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Legislators are supposedly elected by their constituents for
the purpose of being their representative in government, so
let's see how good a job they're actually doing of it. Each
vote that comes up before a given legislator would be
presented to his constituency to vote upon (via the Internet,
touch-tone, postal mail, etc.). The vote would not be
binding, but the outcome of every vote along with the
legislator's ultimate action on the bill would be a matter of
public record (only after the vote, however, so as not to
unduly influence public opinion).
This would not only be a valuable tool for legislators to
connect with their constituents, but would act as a real-time
report card as to how effectively they represent the people's
mandate. Since the vote isn't binding, it could be ignored by
any legislator who felt it in the best interest of the public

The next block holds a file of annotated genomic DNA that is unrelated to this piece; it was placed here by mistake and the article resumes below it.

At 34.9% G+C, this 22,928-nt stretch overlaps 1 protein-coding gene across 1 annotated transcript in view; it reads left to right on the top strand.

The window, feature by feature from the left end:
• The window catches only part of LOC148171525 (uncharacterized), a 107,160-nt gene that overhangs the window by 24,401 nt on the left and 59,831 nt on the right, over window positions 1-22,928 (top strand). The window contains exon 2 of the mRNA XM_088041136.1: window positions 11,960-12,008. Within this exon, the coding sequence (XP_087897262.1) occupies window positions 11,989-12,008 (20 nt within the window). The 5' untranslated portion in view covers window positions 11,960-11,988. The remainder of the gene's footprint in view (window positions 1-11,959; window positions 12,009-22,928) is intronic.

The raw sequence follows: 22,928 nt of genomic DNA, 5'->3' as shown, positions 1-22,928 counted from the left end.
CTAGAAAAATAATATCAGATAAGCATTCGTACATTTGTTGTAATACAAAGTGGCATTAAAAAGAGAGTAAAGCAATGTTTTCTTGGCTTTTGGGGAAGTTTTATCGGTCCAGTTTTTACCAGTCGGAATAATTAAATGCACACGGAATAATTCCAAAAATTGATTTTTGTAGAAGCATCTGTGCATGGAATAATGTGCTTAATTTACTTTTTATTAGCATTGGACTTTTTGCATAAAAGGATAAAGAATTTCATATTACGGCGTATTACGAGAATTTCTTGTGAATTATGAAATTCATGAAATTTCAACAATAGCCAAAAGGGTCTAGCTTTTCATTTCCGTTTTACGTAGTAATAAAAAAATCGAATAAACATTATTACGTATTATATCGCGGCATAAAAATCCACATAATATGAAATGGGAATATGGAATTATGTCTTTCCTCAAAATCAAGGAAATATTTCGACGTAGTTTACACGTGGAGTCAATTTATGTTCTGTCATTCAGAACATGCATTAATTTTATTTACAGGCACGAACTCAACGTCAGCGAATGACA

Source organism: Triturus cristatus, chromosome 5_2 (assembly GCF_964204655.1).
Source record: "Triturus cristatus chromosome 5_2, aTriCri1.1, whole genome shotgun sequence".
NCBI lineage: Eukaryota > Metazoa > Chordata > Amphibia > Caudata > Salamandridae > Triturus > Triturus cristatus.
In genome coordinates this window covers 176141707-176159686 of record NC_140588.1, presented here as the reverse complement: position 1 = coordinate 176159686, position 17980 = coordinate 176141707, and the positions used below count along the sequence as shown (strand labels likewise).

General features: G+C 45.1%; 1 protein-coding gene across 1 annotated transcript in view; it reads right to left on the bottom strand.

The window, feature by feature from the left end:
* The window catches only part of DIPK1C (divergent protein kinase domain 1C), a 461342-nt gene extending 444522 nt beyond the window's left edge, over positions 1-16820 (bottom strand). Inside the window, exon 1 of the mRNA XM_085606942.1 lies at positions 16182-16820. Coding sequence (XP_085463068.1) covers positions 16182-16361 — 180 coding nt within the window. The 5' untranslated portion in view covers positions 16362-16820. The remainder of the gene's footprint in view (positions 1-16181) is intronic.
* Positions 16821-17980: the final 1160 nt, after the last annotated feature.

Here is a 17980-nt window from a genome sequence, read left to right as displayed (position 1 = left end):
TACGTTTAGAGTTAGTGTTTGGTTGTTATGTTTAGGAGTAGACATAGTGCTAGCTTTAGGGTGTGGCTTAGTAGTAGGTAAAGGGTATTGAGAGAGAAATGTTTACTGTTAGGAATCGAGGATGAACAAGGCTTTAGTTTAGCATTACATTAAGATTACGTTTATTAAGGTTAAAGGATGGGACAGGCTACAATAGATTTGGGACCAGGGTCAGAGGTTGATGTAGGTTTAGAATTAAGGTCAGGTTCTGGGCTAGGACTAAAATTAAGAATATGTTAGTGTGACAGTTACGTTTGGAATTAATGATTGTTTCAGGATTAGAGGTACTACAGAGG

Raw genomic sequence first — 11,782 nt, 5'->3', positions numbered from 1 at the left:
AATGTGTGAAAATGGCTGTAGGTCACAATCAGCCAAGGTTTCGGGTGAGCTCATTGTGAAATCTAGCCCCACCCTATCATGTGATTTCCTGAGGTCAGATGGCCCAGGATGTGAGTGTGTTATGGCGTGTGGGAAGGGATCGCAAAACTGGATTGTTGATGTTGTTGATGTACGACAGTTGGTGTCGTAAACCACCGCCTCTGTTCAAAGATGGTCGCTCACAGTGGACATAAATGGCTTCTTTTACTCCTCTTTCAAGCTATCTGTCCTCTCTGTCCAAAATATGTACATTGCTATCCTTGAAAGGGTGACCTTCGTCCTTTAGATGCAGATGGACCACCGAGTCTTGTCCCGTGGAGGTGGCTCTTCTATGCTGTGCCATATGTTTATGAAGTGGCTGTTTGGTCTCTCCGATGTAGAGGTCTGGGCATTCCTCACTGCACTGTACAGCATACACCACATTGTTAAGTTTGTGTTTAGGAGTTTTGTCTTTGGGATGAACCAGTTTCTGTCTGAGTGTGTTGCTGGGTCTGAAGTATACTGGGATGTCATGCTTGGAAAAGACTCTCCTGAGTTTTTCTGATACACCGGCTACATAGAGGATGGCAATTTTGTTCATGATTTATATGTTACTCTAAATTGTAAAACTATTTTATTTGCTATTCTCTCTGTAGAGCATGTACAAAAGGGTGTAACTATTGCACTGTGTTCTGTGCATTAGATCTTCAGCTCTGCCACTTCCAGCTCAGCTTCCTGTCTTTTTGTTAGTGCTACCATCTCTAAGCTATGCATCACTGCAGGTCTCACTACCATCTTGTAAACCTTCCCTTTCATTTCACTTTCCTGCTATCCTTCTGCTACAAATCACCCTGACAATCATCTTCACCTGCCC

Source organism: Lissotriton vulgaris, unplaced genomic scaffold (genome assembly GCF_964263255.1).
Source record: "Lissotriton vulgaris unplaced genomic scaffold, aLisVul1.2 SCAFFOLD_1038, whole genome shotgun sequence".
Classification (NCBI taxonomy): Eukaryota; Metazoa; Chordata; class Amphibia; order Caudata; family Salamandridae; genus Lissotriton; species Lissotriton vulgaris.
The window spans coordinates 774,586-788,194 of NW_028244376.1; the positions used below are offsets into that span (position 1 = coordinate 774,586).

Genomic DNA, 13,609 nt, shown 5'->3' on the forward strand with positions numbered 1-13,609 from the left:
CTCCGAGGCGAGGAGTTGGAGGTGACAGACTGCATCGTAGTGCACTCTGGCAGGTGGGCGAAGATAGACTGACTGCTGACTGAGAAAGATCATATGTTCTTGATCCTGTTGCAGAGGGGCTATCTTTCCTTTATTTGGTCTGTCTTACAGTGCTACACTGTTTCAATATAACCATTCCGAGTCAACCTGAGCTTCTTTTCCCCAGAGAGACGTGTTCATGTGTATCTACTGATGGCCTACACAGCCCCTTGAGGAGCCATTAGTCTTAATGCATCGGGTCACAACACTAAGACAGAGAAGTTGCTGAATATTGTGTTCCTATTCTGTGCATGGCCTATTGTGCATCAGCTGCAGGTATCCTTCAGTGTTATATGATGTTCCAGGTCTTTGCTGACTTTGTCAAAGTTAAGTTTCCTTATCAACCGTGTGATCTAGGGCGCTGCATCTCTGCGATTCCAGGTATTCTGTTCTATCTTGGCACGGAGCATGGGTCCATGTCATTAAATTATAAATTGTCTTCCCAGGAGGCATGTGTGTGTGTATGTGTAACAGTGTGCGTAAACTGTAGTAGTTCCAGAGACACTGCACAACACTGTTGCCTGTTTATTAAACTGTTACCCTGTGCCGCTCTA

do so, but at the risk of potentially having to be
accountable to his constituency for that decision come the
Testing the need for representative government
[theircompetitor, Mar 08 2011]
||How is it presented to the constituency? If it's self select (online poll or similar), then only the people who care enough to vote are going to have an input. This means that if 10 people really hate an issue, and 10000 are somewhat positive towards it, the 10 are going to have a disproportionate influence.
||If it's mandatory voting, then everyone is going to get annoyed about it.
||That's why the result isn't binding. If only a few people
bother to vote on a given measure, it's clearly not that
important to the constituency at large, and isn't likely to
be a major political liability however the legislator votes.
Of course, one could argue that the 10 people who
actually go out of their way to say something SHOULD
have more influence than 10,000 who don't bother
(consider 10,000 horses and 10 cows voting on subsidies
to the beef industry.)
||This isn't that different in principle from the way
politically active citizens currently contact their
legislators ("Please write or call your representative
today and urge him or her to vote YES on..."). It just
creates a more systematic and transparent means of
||Just incorporate a "no results displayed until 10%(?) of the voting population of the constituency have voted" type deal, which could help solve the skewed results problem, and bingo.